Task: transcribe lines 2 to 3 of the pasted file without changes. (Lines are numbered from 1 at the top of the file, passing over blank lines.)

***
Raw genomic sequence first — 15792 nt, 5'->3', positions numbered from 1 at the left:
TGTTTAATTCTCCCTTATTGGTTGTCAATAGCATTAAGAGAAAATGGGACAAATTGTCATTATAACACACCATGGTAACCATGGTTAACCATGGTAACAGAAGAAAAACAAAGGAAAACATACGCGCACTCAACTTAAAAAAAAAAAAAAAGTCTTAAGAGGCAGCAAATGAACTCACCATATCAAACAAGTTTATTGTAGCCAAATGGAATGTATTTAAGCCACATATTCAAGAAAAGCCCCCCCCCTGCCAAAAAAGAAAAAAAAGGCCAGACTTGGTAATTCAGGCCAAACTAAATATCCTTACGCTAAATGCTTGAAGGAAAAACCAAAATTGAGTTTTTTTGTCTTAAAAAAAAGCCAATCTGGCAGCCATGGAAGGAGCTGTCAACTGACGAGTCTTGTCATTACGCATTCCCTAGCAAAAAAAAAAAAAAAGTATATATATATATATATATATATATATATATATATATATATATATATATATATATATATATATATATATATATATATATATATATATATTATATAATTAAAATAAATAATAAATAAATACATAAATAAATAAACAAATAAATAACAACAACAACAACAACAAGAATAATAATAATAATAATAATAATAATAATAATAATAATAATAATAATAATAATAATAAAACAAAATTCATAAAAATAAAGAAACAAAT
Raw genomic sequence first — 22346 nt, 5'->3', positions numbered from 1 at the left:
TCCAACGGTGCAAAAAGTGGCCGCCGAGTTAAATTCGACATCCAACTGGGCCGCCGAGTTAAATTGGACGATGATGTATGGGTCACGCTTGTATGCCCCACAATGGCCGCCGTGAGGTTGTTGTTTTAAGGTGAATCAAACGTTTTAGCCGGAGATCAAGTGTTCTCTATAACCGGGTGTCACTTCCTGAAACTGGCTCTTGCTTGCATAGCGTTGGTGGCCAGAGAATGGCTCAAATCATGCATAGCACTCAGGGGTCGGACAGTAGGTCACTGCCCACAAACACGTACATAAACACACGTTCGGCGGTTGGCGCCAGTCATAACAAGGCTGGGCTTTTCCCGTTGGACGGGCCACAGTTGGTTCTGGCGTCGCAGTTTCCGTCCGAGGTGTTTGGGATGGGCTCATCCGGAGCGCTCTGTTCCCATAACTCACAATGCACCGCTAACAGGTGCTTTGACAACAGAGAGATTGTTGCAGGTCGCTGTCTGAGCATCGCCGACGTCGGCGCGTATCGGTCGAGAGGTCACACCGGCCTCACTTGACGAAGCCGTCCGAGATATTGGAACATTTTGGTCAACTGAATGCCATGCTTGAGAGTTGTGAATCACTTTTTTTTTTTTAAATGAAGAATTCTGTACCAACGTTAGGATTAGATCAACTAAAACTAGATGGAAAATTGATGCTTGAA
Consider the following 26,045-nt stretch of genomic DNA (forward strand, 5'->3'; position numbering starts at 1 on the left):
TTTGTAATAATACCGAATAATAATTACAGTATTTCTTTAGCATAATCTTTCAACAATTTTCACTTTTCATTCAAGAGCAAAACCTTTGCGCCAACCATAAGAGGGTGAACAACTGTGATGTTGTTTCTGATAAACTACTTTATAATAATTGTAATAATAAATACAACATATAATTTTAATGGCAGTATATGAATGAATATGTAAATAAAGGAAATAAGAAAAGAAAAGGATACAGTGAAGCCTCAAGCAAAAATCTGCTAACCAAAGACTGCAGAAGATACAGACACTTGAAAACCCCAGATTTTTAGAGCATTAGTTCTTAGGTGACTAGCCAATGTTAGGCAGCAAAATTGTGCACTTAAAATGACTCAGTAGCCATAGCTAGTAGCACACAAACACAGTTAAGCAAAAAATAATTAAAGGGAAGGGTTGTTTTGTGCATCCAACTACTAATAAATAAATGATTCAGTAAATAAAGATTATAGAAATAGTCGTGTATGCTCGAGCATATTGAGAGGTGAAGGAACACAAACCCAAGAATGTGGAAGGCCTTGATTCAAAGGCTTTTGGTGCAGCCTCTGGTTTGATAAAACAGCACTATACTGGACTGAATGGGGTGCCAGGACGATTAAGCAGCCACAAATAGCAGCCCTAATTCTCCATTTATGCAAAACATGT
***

TGTTTAATTCTCCCTTATTGGTTGTCAATAGCATTAAGAGAAAATGGGACAAATTGTCATTATAACACACCATGGTAACCATGGTTAACCATGGTAACAGAAGAAAAACAAAGGAAAACATACGCGCACTCAACTTAAAAAAAAAAAAAAAGTCTTAAGAGGCAGCAAATGAACTCACCATATCAAACAAGTTTATTGTAGCCAAATGGAATGTATTTAAGCCACATATTCAAGAAAAGCCCCCCCCCTGCCAAAAAAGAAAAAAAAGGCCAGACTTGGTAATTCAGGCCAAACTAAATATCCTTACGCTAAATGCTTGAAGGAAAAACCAAAATTGAGTTTTTTTGTCTTAAAAAAAAGCCAATCTGGCAGCCATGGAAGGAGCTGTCAACTGACGAGTCTTGTCATTACGCATTCCCTAGCAAAAAAAAAAAAAAAGTATATATATATATATATATATATATATATATATATATATATATATATATATATATATATATATATATATATATATATATATATATATATTATATAATTAAAATAAATAATAAATAAATACATAAATAAATAAACAAATAAATAACAACAACAACAACAACAAGAATAATAATAATAATAATAATAATAATAATAATAATAATAATAATAATAATAATAATAAAACAAAATTCATAAAAATAAAGAAACAAAT
Raw genomic sequence first — 22346 nt, 5'->3', positions numbered from 1 at the left: